Tuesday, February 19, 2013
Nationalist China M1 Steel Helmet
“I had never expected that the China initiative would come to fruition in the form of a Ping-Pong team.”
Richard M. Nixon
Well, yeah, that, and throwing over Nationalist China in favor of cheap crap to stock Wal-Marts with.
The helmet is a straightforward copy of the good old US M1. The backstory, however, is a sordid saga of the United States unwisely propping up the wrong side - to the hilt - and then turning its back on that marionette of a partner, no, I'm not talking about Vietnam, Iran, Iraq, or Panama, or...gosh, we seem to have a long history of that sort of thing...No I'm talking about Taiwan...You know...the GOOD China!
Here's a graphic to help put things into perspective:
The good China is on the island of Formosa, known as Taiwan, or ,until recently "Nationalist China". It was established shortly after World War two by this guy:Warlord Chiang Kai Check, a brutal anti-commie, anti-Japanese, bully who fled with his makeshift Nationalist "government" to the island where he enjoyed the fawning support of the free world and was held up as a shining example of courage against the Reds and their "Bamboo Curtain".
Lots of American surplus military hardware started flowing into Taiwan -
the full roster of cool hardware:
really nice destroyers,
This hardware also Included the always fashionable and effective U.S. M1 helmet. What better way to signify a link of common democratic values than to eqip your barefoot soldiers with the steelpot of the American G.I.?
Eventually manufactured in South Korea, (our other "bastion against Communism" buddy over there), this M1 clone varied little from the venerable U.S. M1
From the front this clone has the typical "Willie and Joe" look of the M1. Subtle Differences become apparent under closer scrutiny (we'll get there).
The top view also presents no surprises, the ovoid shape is distinctly M1.
Our first glimpse of non US manufacture comes with the liner. Neither fiber nor composite, this liner is some sort of heavy vinyl or perhaps ABS through and through. The suspension and rigging configuration is straight out of the final generation US M1 of the 1980s.
The non-reflective surface treatment relies on silica sand in the olive paint. You can do your nails with this pot!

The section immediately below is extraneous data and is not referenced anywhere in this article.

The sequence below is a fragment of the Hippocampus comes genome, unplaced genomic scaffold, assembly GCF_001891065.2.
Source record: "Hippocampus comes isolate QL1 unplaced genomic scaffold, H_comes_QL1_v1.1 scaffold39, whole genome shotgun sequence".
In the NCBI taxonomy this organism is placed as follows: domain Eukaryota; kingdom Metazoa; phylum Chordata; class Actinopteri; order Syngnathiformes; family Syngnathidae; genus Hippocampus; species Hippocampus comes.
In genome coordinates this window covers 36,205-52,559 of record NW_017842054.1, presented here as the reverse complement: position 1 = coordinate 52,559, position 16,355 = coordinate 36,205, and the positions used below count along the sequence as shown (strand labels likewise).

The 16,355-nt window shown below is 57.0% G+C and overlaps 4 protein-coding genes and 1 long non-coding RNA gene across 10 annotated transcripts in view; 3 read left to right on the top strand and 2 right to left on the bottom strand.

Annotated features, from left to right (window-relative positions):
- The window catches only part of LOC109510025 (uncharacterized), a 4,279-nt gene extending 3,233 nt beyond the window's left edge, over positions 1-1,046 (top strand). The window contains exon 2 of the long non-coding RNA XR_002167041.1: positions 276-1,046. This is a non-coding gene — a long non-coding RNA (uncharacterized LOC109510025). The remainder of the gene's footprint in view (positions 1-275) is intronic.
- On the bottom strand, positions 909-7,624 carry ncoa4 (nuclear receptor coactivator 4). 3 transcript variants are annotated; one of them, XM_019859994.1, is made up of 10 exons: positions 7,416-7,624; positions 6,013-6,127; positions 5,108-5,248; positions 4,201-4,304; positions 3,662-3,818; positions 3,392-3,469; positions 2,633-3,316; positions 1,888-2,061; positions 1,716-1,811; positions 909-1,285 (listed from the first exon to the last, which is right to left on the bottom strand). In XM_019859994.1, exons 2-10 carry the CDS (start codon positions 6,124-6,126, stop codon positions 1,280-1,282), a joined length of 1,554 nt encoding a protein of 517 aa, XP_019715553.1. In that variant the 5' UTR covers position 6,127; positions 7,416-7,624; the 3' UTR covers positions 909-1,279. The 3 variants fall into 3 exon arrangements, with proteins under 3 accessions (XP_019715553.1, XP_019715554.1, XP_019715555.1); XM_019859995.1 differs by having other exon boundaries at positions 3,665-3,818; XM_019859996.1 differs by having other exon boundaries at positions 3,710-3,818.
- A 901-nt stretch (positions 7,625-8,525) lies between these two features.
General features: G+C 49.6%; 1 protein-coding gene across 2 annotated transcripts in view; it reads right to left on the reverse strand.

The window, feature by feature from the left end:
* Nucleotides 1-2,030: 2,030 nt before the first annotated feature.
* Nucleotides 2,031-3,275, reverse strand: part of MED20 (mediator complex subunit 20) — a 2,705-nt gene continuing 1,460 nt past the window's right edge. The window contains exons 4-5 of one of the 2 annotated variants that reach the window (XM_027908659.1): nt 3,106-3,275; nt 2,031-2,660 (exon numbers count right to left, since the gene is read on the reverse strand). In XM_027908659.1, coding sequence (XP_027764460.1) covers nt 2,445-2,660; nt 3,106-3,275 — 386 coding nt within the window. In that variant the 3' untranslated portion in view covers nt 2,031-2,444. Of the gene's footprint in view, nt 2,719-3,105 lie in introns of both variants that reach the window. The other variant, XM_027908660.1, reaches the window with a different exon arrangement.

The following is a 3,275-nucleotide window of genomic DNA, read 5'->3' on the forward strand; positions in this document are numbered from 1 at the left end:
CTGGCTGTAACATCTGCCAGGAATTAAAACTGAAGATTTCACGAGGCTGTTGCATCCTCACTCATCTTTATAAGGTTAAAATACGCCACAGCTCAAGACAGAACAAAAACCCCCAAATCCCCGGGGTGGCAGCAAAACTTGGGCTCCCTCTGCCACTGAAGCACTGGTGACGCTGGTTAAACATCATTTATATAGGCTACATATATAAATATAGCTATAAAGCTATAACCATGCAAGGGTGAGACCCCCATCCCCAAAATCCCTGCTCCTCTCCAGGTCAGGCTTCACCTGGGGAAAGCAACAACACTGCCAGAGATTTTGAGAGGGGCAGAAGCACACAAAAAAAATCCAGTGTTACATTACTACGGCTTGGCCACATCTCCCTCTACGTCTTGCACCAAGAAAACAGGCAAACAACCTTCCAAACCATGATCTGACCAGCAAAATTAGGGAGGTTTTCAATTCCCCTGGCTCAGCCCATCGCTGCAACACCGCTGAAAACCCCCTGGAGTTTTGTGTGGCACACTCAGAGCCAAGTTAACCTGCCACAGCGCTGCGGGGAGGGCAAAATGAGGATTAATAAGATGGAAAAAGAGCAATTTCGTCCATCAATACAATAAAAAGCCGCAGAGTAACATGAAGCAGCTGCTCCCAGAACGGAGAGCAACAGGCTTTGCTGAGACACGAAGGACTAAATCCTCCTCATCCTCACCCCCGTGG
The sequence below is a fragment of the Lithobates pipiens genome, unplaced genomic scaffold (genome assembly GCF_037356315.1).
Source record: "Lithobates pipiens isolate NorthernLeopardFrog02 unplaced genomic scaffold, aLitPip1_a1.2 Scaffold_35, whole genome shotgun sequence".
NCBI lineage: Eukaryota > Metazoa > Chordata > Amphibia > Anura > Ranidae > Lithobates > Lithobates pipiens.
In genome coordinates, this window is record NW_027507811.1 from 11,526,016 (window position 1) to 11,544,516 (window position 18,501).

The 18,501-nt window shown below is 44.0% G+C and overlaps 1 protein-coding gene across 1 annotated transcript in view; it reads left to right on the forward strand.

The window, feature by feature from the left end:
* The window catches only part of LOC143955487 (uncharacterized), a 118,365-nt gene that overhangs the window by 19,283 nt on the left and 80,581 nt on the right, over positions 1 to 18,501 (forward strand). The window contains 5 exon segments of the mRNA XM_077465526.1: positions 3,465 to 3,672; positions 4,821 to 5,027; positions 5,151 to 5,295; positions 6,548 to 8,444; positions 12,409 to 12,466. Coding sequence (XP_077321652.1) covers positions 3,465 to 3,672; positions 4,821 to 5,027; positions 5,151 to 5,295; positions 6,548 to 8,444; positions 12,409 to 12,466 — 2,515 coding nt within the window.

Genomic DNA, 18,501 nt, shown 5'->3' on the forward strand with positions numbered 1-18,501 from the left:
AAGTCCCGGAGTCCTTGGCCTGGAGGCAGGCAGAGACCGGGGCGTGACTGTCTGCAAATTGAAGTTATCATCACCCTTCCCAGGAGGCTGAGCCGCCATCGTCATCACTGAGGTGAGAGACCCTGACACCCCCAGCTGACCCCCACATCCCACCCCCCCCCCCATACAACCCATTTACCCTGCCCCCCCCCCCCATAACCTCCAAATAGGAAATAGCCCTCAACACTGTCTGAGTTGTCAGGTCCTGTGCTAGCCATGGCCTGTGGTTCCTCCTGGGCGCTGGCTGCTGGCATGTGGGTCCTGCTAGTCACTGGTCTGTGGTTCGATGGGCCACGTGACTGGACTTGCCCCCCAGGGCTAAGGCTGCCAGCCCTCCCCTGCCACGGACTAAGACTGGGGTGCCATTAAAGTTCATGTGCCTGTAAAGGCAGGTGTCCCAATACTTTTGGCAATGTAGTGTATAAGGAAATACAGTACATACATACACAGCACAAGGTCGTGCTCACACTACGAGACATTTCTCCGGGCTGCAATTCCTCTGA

Tricked out in its Nationalist Chinese livery the liner profile is again, distinctly M1 of the 1980s.
Both the shell and the liner are completely without any dates, numbers, or makers marks. Only one label, left tantalizingly blank, appears underneath the suspension webbing.
And now, for the gory details:
The swivel bail as well as the chinstrap and chinstrap fastener begin to reveal the cheapness and lack of finish of this helmet compared to the US version. Metals are lighter, spot welds are cruder, placement is somewhat slipshod, and there are lots of rough or sharp edges on the metal. The chinstrap webbing is also very light and cheap feeling.
In close-up the rear rim joint reveals the lack of polish to this helmet. from the heavy handed spot welding to the misaligned and often wavy rim component, this helmet would not have passed muster for service with US forces.
Similarly, the chinstrap fastening hardware, although, identical in appeareance to the US version is rough, cheap, and poorly finished (remarks often directed toward me by an ex in-law).
Hats off! to a fine effort to bring a little G.I. to the forces of non-communist, non-mainland, and (possibly) non-viable Nationalist China.
Needless to say that as time, fashion, and politics have passed and matured,the United States no longer seems to remember knowing Taiwan, let alone going to the prom with her, and now the US seeks a much more sensible and lucrative (for China) relationship with mainland China, that is, the Peoples Republic, formerly known as "the bad guys".
Now, as far as American foreign policy is concerned, this is how we'd prefer to think of the country formerly known as Nationalist China, its "happy hour" a thing of the past:
Part of me feels hopeful that one day America will again turn her favor toward the best little buddy it ever had, that island beacon of ...well certainly not democracy...but certainly anti communism, the tiny giant -
accession number: MOA hmar.45.17.8
Model M1 Nationalist Chinese helmet.
Acquired 1979, Lansing Michigan, from collector Floyd Tubbs.
Purchase price :$50.00
My China Syndrome is now at an end. It is once again safe to leave your shelters. Thank you for your cooperation.